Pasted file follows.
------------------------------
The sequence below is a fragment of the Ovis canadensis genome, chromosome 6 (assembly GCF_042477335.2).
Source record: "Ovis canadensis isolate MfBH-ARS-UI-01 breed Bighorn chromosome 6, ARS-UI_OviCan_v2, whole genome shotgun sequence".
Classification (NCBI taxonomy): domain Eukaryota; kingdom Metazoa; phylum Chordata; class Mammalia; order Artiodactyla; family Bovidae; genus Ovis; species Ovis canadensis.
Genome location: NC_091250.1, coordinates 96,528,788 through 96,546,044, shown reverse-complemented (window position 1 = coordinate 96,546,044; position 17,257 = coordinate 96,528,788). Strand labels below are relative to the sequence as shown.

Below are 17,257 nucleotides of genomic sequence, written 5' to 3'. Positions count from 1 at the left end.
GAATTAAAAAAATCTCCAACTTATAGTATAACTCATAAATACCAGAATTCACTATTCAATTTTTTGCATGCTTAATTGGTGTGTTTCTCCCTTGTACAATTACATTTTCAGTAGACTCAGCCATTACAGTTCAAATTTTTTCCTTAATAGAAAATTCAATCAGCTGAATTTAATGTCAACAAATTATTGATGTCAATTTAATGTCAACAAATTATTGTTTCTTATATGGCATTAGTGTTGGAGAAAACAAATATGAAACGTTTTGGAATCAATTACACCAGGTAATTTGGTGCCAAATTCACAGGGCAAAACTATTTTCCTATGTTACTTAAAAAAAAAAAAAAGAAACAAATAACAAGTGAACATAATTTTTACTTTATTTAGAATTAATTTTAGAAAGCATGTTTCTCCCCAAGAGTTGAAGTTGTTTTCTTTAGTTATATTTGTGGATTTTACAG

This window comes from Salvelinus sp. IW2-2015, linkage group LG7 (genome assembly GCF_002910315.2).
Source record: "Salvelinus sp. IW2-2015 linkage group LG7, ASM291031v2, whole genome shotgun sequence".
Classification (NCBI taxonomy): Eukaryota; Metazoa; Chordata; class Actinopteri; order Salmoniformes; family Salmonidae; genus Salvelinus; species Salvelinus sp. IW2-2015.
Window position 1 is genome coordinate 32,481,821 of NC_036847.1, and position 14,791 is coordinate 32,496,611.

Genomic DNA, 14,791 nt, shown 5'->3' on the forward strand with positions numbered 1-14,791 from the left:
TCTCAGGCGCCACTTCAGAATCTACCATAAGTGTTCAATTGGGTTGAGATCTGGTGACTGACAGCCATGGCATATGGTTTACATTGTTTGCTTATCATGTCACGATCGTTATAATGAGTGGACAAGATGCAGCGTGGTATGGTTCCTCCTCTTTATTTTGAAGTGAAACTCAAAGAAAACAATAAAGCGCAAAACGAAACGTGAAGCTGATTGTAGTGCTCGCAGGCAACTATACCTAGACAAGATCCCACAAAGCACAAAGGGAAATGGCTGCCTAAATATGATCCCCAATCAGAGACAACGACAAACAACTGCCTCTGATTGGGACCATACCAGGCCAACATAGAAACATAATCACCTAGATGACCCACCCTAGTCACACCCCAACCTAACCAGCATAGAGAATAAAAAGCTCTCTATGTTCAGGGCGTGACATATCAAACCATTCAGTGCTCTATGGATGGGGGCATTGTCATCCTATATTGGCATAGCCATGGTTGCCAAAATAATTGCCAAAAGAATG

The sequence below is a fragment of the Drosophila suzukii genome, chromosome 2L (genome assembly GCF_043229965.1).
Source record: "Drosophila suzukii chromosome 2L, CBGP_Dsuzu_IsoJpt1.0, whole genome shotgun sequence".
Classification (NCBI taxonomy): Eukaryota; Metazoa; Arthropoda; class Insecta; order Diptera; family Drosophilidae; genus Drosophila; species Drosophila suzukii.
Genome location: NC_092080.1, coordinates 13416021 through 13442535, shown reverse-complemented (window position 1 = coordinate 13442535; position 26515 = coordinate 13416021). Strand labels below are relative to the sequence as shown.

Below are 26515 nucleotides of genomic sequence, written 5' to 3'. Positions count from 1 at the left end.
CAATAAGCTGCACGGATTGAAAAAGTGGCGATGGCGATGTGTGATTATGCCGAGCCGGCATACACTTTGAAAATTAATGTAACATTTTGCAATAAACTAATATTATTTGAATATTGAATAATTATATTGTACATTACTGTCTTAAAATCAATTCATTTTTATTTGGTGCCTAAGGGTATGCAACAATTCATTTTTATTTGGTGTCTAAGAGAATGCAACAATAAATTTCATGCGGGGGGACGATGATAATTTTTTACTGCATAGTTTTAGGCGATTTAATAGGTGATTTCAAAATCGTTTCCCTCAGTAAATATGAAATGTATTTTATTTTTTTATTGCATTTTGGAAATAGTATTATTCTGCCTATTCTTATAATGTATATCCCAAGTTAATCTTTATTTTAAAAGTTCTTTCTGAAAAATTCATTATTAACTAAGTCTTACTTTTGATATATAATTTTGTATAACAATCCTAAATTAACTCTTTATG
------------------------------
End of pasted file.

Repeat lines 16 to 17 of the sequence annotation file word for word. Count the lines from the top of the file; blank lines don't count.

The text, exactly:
Genome location: NC_092080.1, coordinates 13416021 through 13442535, shown reverse-complemented (window position 1 = coordinate 13442535; position 26515 = coordinate 13416021). Strand labels below are relative to the sequence as shown.

Below are 26515 nucleotides of genomic sequence, written 5' to 3'. Positions count from 1 at the left end.